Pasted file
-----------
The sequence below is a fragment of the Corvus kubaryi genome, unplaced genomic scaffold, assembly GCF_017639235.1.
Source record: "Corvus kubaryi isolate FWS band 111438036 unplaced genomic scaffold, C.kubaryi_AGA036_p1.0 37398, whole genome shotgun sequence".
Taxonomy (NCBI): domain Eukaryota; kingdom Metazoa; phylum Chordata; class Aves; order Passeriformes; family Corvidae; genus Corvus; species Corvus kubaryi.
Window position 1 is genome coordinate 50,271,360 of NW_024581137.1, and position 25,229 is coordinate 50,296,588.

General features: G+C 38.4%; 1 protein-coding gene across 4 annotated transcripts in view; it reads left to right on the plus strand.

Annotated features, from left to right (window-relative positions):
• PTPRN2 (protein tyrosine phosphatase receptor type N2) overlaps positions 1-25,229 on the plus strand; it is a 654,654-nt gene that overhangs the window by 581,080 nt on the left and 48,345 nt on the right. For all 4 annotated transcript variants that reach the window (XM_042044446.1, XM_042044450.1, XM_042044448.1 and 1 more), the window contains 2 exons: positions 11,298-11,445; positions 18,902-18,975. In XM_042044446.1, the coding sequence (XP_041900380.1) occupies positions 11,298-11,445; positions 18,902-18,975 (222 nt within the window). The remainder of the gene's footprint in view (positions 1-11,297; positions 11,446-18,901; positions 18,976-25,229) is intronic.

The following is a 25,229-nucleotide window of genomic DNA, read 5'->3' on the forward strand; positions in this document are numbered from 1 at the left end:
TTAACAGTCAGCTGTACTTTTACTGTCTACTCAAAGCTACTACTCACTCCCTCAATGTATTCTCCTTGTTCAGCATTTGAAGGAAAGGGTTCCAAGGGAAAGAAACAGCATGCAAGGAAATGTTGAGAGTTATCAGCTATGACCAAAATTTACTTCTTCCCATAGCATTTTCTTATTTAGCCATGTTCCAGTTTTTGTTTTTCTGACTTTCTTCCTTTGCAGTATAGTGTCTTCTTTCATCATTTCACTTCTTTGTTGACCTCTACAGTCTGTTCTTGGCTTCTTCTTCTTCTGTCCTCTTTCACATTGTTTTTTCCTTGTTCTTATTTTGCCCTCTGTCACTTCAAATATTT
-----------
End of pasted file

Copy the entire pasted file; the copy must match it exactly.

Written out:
The sequence below is a fragment of the Corvus kubaryi genome, unplaced genomic scaffold, assembly GCF_017639235.1.
Source record: "Corvus kubaryi isolate FWS band 111438036 unplaced genomic scaffold, C.kubaryi_AGA036_p1.0 37398, whole genome shotgun sequence".
Taxonomy (NCBI): domain Eukaryota; kingdom Metazoa; phylum Chordata; class Aves; order Passeriformes; family Corvidae; genus Corvus; species Corvus kubaryi.
Window position 1 is genome coordinate 50,271,360 of NW_024581137.1, and position 25,229 is coordinate 50,296,588.

General features: G+C 38.4%; 1 protein-coding gene across 4 annotated transcripts in view; it reads left to right on the plus strand.

Annotated features, from left to right (window-relative positions):
• PTPRN2 (protein tyrosine phosphatase receptor type N2) overlaps positions 1-25,229 on the plus strand; it is a 654,654-nt gene that overhangs the window by 581,080 nt on the left and 48,345 nt on the right. For all 4 annotated transcript variants that reach the window (XM_042044446.1, XM_042044450.1, XM_042044448.1 and 1 more), the window contains 2 exons: positions 11,298-11,445; positions 18,902-18,975. In XM_042044446.1, the coding sequence (XP_041900380.1) occupies positions 11,298-11,445; positions 18,902-18,975 (222 nt within the window). The remainder of the gene's footprint in view (positions 1-11,297; positions 11,446-18,901; positions 18,976-25,229) is intronic.

The following is a 25,229-nucleotide window of genomic DNA, read 5'->3' on the forward strand; positions in this document are numbered from 1 at the left end:
TTAACAGTCAGCTGTACTTTTACTGTCTACTCAAAGCTACTACTCACTCCCTCAATGTATTCTCCTTGTTCAGCATTTGAAGGAAAGGGTTCCAAGGGAAAGAAACAGCATGCAAGGAAATGTTGAGAGTTATCAGCTATGACCAAAATTTACTTCTTCCCATAGCATTTTCTTATTTAGCCATGTTCCAGTTTTTGTTTTTCTGACTTTCTTCCTTTGCAGTATAGTGTCTTCTTTCATCATTTCACTTCTTTGTTGACCTCTACAGTCTGTTCTTGGCTTCTTCTTCTTCTGTCCTCTTTCACATTGTTTTTTCCTTGTTCTTATTTTGCCCTCTGTCACTTCAAATATTT